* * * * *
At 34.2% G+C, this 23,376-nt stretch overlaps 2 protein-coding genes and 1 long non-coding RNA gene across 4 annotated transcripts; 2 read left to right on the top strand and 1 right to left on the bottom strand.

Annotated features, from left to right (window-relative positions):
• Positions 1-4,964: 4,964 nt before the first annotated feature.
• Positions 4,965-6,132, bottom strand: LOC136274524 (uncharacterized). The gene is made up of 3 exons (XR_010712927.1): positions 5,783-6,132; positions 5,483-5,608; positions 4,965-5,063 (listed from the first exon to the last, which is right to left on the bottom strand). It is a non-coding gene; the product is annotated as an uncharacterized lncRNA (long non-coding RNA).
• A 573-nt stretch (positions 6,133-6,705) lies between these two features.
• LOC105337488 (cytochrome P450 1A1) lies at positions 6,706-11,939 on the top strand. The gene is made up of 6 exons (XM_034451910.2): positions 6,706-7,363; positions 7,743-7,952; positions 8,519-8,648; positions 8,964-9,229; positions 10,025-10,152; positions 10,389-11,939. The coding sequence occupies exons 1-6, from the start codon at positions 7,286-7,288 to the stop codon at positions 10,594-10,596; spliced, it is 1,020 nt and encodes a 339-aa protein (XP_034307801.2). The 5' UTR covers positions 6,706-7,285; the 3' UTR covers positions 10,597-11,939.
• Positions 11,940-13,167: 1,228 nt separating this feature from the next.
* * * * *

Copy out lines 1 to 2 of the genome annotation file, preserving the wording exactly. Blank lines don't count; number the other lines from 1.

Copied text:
At 34.2% G+C, this 23,376-nt stretch overlaps 2 protein-coding genes and 1 long non-coding RNA gene across 4 annotated transcripts; 2 read left to right on the top strand and 1 right to left on the bottom strand.

Annotated features, from left to right (window-relative positions):